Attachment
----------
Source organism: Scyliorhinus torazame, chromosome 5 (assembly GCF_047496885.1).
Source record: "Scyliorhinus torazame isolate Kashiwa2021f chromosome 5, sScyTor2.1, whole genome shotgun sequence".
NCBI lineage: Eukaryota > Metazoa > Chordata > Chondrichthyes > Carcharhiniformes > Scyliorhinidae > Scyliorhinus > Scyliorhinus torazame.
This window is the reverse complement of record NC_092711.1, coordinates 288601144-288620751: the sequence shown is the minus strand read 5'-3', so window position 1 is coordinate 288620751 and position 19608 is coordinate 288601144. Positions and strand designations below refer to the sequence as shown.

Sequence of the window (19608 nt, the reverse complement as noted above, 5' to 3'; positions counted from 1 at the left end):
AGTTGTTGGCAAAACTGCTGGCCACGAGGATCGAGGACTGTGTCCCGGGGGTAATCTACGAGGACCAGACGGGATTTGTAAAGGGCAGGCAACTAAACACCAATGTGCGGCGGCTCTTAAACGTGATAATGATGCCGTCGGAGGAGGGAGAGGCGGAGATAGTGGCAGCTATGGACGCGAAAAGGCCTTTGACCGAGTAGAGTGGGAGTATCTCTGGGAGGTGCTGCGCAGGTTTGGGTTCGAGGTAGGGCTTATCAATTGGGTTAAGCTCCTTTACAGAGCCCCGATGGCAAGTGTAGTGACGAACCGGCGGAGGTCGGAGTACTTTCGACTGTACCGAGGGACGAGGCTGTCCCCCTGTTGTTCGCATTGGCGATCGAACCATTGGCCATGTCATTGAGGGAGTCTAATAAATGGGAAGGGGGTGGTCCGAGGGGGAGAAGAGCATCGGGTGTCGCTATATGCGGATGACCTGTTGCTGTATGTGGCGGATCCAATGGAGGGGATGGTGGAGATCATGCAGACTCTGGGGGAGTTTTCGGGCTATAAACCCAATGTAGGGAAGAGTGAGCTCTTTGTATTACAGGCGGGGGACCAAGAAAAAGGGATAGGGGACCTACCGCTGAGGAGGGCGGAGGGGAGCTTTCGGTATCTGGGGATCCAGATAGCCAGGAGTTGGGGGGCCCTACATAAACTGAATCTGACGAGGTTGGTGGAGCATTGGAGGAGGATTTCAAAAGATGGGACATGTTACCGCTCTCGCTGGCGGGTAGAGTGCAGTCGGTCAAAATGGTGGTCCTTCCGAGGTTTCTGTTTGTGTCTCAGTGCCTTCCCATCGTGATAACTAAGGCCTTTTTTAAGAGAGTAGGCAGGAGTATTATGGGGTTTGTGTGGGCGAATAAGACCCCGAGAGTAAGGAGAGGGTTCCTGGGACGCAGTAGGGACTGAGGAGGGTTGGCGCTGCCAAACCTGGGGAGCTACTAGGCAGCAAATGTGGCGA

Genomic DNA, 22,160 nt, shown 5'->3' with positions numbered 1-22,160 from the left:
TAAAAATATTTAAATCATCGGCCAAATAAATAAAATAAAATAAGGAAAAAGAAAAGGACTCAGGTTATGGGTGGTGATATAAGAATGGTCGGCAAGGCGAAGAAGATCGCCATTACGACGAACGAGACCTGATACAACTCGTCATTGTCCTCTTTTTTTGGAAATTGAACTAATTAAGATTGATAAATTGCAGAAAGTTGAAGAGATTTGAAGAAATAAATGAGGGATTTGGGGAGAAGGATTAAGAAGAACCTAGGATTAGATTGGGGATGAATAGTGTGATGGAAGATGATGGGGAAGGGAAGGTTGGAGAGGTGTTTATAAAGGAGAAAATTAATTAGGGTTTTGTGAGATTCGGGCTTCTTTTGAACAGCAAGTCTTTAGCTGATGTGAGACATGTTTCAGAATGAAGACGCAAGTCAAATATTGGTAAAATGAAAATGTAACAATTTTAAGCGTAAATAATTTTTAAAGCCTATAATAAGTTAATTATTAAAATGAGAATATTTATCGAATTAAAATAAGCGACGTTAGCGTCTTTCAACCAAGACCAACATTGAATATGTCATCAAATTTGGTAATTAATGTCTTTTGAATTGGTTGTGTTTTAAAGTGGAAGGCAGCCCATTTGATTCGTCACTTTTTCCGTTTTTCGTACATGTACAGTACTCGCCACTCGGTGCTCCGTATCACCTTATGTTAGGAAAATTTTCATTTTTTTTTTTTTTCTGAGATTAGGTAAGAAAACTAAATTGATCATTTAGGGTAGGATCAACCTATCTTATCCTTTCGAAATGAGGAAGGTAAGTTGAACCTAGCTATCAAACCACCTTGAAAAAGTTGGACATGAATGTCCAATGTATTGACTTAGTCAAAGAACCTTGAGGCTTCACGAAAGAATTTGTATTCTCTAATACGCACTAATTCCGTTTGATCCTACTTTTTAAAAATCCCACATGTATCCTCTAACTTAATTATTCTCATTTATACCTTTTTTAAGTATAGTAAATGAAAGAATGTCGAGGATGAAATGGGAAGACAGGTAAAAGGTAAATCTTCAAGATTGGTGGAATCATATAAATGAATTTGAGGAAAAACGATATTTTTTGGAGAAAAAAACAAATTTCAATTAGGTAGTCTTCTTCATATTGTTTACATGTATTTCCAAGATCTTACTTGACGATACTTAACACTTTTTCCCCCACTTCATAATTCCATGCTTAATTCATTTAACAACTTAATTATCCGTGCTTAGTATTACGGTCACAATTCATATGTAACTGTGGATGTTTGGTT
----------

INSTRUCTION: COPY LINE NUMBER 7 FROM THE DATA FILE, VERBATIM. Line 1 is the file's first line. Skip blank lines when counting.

Genomic DNA, 22,160 nt, shown 5'->3' with positions numbered 1-22,160 from the left: